I'm doing some research to become a death doula. I'm still in the initial research phases of what this even means (I've seen everything from a six week course online to six month course in person to the information that you just go DO it) so I don't know how long this education process is going to be or how intense it will be once I start it, but I've done something in helping Rhapsody deal with the loss of Jen and walking with her through that feels important and like work I want to do. 

I'm (really) going to start focusing on fiction. I've been threatening to pull this trigger for years, and the last two have simply been non stop nightmares with moving, miscarriages, cancer, surgery, major break ups, death, and intense grief.

I have a number of side projects. Before I got sick in 2021 (which turned out to be cancer), I had started the process of a number of compilation ebooks that would bundle a handful of my articles under a particular theme, give them a fresh revision and a new coat of paint and bundle them for a couple of bucks to anyone who wanted. All the articles would still be online—because I've committed to always keeping my writing free and accessible—but it just might be in a slightly easier format.

Summer has begun. I'm not sure where exactly my writing schedule is going to land, but summer is always a little bit interesting. Treble and Clef are young boys who would love it if we just let them do fifteen hours of screen time a day and their eyeballs could melt into rapturous zombie goo—and they also have a habit of making it everyone's fucking problem if we deign to deny them this experience—so trying to balance their demand for constant stimulation (or screens) will probably be a challenge of its own, vaguely akin to herding cats…on espresso.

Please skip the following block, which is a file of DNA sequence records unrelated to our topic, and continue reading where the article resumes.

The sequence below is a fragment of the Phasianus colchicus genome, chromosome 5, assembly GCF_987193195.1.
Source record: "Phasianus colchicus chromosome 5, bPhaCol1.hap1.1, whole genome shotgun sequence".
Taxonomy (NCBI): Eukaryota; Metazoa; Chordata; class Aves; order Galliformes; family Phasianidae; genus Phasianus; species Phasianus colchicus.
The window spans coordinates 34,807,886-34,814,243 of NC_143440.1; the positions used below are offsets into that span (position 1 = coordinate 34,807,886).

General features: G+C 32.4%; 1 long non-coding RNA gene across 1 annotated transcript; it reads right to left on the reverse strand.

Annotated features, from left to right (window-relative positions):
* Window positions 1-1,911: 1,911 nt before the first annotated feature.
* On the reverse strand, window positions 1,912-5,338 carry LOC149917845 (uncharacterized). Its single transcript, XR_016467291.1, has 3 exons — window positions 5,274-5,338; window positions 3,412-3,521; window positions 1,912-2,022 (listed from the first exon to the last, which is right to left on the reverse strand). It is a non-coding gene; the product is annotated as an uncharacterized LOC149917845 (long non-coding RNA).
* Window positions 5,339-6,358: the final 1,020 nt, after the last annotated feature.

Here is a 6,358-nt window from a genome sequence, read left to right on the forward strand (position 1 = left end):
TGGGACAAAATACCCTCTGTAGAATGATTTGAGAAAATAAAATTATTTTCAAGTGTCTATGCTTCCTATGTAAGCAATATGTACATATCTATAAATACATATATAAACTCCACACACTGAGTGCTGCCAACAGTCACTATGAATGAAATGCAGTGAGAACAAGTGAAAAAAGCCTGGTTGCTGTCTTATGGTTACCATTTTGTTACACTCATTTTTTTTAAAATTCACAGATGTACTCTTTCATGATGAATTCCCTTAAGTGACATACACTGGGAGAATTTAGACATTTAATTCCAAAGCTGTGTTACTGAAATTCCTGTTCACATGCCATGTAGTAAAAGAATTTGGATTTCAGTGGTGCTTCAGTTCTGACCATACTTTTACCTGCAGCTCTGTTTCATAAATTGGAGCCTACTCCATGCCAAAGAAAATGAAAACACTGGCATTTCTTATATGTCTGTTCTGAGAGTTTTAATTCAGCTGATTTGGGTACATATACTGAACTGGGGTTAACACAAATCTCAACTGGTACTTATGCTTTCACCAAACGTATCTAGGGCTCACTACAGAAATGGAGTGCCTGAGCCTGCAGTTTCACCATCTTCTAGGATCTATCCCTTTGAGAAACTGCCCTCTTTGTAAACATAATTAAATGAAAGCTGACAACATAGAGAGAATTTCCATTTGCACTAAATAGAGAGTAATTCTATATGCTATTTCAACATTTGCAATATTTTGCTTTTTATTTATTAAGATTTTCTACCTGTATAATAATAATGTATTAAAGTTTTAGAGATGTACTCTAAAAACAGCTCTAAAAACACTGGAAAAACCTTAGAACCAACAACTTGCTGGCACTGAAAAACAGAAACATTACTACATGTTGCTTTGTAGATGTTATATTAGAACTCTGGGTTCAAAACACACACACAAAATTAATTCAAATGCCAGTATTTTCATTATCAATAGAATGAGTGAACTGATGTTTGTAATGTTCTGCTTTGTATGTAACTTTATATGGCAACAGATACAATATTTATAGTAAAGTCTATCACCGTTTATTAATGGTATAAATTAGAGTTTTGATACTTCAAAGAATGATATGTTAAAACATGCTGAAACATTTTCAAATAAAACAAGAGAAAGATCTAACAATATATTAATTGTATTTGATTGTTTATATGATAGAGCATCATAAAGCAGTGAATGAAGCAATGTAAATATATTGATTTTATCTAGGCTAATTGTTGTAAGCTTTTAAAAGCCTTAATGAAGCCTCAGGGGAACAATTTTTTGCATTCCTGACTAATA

Rhapsody is still in the grief. Though Rhapsody has moved through some of the largest and most intimidating early feelings of denial and anxiety, there is still a long ways to go. I am not her only person, but I am her main person and often the one who takes up the slack when the feelings are particularly intense. Though things have been getting slowly better, and I want to emphasize that I'm not a victim and have made a choice to be actively supportive, sometimes that has involved hours a day of of simply holding her through deeply intense and uncomfortable emotions. I expect this will continue to improve, but I don't imagine it'll just go away. 

We are on a road trip. I am so hypersensitive to how my time "off" has come on the heels of a three-week, HARD bout of intense grief support that has required most of my waking attention in either childcare or holding space, and I've barely been writing as it is. But this trip has been in the works for months and I was never going to be particularly on. So I'm writing on the road (literally as Rhapsody drives) right now and will grab moments whenever I can, but I won't have good and solid seat time until the 25th.

This is all to say that while Writing About Writing will absolutely continue forth, bringing you articles about craft and process and other facets of writing, there is going to be a lot of other things starting to go on too.

Stay tuned!!

Tuesday, May 16, 2023

Transcription Questions from the FAQ

[The following question has been changed from the standing FAQ. This is in response to a concern I received through Facebook about our accessibility. This is where my writing time went today, so I figured I would post it. ]  

5a- Why are you doing transcriptions of the posts?/Why do you often ask for transcriptions?

We're at over 1.2 million followers and I've been asked if it might be possible to level up our disability access so more people can enjoy. Many macros and memes are pictures of text or text ON pictures. (Things like screen grabs of Tumblr or Twitter, but even just macros.) This means they can't be read and transcribed with text reading software for folks who are visually impaired. 

Personally I am not going to have time to transcribe some of the longer macros or complicated visual images into text and/or I am often posting from my phone or posting from work where transcribing would be very impractical. So if I put "Transcribe?" (or some variation) with an image, it means that if anyone would be willing to do that, I'll cut and paste that text along with my sincere thanks and a shout out and add it to the text.